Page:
Giant bond puts Salem-Keizer facelift in motion

Special Reports

Here's a look at some of the improvements

SALEM, Ore. (KOIN) — Crews are hammering away at construction projects in the Salem-Keizer School District, about a month before students return to class. The work is funded by the $619.7 million bond approved by voters in 2018, the third largest K-12 bond in Oregon history.

Salem-Keizer is Oregon’s second largest school district, and has more than 42,000 students.

In all, 60 schools are set to get a piece of the bond pie. Thirty one will get capital construction projects, meaning significant renovations or expansions. So far, just five have started construction: Gubser Elementary School, Judson Middle School, Waldo Middle School, McNary High School and North Salem High School. KOIN 6 went to check out the progress at three of them.

North Salem High School

North Salem High School is the oldest high school in the whole district. Built in 1936, it’s been struggling with overcrowding for a while. In the past, 10 portable classrooms were added to address the problem. When construction ends in 2020, North Salem High School will have a capacity of 2,200 students.

“It’s gonna give us a breath of fresh air,” principal Sara LeRoy said.

Crews are building 20 new general classes, a new science lab, CTE program spaces, replacement physical education spaces, and more. They’re also working on roofing replacement, elevator replacement and seismic improvements. There will be a new entrance in the back of the school that will primarily serve as a gateway to the athletics complex.

The whole project is budgeted for $73.5 million.

McNary High School

Improvements to McNary High School are budgeted at $55.9 million, including bond funds and grants. The school was originally built in 1964 to serve about 1,700 students, according to district officials. Construction should relieve current overcrowding and allow for future growth up to 2,200 students.

It’s a huge undertaking. Crews are building 14 new general classrooms, a new science lab, and more special education classrooms. Career technical education (CTE) is also a huge focus, with expanded automotive, culinary, digital media and residential construction program spaces in the works.

“When kids have an involvement with CTE, about 93% of the time they graduate on time,” principal Erik Jespersen said. “These are great skills for kids to have. Good professional skills that will help them for college or for a career. So we’re very excited about this and it’s extremely important.”

They’re also expanding parking (they used eminent domain to get land from a neighboring church), relocating the softball fields and tennis courts and expanding administration areas. Plus there are seismic improvements, plumbing improvements and an upgrade for the intercom system.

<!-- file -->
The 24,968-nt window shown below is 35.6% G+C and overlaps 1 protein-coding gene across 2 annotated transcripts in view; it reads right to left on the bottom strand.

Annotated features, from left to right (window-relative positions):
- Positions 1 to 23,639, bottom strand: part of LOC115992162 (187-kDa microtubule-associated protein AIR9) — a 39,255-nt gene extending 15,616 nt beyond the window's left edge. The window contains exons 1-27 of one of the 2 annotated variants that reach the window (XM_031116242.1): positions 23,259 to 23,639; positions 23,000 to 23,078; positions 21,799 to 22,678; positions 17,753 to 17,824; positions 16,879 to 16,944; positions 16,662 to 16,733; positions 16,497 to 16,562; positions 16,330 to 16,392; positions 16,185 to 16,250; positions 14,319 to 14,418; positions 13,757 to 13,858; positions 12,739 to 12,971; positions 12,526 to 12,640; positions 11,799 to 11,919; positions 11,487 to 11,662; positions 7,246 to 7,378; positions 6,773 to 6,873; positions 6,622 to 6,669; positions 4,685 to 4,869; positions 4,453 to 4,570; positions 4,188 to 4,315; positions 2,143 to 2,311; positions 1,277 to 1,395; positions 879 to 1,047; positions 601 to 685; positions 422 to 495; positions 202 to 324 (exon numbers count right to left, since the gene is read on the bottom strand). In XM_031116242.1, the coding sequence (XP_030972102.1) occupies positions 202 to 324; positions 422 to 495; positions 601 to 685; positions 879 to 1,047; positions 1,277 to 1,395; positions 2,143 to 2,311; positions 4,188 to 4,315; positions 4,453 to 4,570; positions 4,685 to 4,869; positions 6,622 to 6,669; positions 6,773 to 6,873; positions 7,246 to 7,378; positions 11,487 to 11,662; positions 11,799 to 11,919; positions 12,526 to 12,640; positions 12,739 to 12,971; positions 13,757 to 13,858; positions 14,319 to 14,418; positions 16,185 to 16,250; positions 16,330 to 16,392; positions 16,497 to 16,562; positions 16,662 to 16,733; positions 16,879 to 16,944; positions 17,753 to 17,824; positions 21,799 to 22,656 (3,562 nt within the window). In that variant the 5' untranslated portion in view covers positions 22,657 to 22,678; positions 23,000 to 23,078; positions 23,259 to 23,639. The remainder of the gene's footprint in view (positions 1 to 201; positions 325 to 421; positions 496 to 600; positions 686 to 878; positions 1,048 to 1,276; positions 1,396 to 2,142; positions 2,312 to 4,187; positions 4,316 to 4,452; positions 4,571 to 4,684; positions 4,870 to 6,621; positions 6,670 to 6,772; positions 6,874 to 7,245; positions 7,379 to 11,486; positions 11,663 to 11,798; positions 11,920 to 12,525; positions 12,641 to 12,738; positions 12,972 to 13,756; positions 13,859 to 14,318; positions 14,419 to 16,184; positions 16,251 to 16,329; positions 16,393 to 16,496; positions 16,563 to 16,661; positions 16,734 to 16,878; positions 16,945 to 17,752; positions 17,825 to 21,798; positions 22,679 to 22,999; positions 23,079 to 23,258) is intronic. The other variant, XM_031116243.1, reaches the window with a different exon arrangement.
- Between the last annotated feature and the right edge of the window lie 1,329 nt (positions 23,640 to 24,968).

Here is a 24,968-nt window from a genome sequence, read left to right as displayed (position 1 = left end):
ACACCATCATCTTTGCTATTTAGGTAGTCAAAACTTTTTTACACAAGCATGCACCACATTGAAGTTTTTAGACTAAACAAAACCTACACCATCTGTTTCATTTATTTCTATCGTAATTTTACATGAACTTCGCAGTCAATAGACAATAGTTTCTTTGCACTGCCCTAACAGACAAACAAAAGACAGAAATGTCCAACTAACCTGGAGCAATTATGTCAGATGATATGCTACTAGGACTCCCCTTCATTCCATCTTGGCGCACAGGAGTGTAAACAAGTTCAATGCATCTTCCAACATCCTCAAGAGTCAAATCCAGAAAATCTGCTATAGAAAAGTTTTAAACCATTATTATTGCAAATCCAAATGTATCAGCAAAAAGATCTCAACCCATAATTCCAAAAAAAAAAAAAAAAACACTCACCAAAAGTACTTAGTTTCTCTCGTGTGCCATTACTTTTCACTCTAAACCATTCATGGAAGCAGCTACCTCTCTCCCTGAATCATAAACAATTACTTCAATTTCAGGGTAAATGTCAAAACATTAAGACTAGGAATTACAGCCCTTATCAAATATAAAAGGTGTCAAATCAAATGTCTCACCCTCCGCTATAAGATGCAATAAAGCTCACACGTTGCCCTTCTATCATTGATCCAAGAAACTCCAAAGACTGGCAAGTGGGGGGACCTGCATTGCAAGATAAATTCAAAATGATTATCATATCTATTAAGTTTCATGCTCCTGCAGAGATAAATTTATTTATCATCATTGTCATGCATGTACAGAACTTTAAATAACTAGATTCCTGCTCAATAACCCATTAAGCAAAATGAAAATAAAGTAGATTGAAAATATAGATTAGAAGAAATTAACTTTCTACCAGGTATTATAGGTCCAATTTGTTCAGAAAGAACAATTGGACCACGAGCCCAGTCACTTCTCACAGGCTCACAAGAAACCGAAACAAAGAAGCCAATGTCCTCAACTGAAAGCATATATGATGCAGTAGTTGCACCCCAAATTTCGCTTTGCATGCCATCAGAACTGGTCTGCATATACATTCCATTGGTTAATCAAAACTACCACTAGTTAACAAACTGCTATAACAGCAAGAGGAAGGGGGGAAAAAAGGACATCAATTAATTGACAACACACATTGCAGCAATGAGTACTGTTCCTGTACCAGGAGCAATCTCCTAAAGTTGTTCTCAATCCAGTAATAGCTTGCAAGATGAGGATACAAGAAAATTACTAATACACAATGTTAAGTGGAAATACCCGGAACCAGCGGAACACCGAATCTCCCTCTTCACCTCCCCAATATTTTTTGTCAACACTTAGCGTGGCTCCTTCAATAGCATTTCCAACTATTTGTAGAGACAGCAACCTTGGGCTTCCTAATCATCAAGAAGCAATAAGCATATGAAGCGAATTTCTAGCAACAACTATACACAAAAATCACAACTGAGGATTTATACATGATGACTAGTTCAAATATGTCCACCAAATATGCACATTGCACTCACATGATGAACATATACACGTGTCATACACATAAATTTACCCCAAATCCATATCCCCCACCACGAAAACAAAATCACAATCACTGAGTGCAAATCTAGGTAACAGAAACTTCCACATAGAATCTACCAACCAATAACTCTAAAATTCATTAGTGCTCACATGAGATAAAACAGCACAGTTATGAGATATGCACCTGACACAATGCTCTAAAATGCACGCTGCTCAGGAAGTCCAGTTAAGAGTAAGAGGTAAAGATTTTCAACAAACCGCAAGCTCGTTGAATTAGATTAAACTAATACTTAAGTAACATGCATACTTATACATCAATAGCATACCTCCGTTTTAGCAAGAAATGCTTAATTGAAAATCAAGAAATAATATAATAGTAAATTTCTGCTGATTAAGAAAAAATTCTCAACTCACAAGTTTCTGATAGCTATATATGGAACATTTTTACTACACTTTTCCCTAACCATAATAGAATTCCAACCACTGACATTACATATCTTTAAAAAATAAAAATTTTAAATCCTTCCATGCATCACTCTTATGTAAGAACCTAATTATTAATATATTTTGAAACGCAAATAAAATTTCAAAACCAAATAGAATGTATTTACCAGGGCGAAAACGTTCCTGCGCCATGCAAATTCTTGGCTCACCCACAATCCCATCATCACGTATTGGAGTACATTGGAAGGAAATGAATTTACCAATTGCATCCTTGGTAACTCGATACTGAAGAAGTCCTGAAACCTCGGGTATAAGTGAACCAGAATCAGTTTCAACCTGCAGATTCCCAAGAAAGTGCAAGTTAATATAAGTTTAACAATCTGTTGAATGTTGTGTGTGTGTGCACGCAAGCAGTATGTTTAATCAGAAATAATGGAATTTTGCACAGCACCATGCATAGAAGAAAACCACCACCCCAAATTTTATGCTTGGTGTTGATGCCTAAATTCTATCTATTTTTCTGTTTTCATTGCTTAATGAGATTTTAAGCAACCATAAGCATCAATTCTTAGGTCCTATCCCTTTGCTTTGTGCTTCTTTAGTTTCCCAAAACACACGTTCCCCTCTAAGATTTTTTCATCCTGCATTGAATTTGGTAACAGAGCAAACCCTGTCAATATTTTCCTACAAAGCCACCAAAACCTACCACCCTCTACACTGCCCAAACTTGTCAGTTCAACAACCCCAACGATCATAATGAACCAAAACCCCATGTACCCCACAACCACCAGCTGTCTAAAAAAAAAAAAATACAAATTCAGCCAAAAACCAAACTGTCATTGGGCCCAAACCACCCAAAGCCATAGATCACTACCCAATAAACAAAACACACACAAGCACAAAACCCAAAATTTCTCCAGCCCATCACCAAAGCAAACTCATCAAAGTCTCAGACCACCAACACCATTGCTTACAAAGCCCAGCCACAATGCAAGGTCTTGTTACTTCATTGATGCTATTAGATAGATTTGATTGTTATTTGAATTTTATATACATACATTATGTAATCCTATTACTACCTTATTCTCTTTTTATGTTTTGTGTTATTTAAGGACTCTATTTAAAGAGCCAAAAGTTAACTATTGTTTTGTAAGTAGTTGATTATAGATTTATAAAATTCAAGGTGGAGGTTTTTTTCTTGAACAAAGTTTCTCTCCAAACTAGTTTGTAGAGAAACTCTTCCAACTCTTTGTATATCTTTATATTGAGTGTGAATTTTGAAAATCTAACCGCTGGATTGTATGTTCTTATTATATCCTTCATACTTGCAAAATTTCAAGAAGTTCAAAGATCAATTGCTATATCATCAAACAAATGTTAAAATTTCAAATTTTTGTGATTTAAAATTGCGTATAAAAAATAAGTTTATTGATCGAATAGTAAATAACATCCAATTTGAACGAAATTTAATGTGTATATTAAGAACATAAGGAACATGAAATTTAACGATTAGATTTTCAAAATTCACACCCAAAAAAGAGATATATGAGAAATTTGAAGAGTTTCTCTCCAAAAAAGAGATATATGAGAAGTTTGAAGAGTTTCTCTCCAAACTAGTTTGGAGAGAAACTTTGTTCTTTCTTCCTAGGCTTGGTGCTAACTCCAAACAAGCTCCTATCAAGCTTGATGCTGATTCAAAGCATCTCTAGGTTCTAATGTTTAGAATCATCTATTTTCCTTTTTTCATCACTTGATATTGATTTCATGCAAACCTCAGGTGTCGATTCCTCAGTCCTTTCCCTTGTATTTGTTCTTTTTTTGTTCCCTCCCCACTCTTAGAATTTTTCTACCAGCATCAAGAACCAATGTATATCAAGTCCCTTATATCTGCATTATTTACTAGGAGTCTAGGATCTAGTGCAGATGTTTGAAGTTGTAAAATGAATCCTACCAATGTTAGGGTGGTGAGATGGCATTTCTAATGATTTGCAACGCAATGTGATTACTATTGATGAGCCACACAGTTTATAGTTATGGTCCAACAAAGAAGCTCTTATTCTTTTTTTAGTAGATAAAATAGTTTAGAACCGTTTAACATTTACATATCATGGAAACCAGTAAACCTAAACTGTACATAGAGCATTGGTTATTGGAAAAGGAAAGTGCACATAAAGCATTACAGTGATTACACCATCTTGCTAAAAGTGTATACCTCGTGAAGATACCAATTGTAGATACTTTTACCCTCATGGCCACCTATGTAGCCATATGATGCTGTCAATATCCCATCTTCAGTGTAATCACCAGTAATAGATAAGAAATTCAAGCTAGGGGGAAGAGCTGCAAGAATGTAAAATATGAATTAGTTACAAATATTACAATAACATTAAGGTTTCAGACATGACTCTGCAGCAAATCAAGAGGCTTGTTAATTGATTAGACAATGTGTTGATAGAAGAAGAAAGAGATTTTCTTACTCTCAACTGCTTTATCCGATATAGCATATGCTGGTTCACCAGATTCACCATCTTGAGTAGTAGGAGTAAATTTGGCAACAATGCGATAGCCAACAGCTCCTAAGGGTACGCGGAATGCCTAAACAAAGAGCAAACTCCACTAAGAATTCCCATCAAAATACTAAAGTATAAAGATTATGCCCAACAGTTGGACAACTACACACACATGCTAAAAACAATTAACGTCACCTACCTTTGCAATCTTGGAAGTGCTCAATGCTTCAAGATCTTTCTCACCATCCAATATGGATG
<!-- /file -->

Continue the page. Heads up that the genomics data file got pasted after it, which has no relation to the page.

Construction isn’t scheduled to wrap up until September 2020, so that means many students will be in portable classrooms this year.

Gubser Elementary School

Gubser Elementary School in Keizer, a single-story school, was designed for 467 students back in 1976. Right now, enrollment is around 592. The $5.5 million bond project includes adding three classrooms, removing portable classrooms and, most excitingly, a new cafeteria and kitchen.

“In the past they used a classroom sort of area, but it just wasn’t big enough to meet the needs of the students or be able to feed all of the students,” principal Tom Charboneau said. “So pretty much a cafeteria where all of the students can eat together is new to Gubser Elementary School.

They’re also improving the HVAC system, gymnasium, and the electronic badge access system.

The renovations at Gubser went fast: Crews started work in March and are scheduled to wrap up before students return to school in September.

This is how the approximately $619.7 million bond is being split up. Adding physical space to schools takes up the vast majority of the money.

Following the money

Of course, none of these improvements would be happening without the bond. It increases local property taxes by an estimated $1.24 per $1,000 of assessed property value.

According to the district, that means a house with an assessed value of $200,000 will pay about an extra $248 each year until the bond expires in about two decades.

In West Salem, average yearly taxes for increased from $3,613 in 2017 to $4,009 for 2018, according to the Polk County Assessor’s Office. They will increase again for 2019 due to increasing property values and the various bonds residents are paying for.

District officials have also been able to increase the approved program closer to $667 million, according to Chief Operations Officer Mike Wolfe. According to Wolfe, investments, market premiums, earnings and grants all added to the funds.

“Conditions were really favorable to go out into the market with municipal bonds,” he said.

At the end of the day, though, all the principals and school district representatives wanted to thank the taxpayers.

“We could not do this work for our kids if we did not have the support from the Keizer and Salem community,” Jespersen said.

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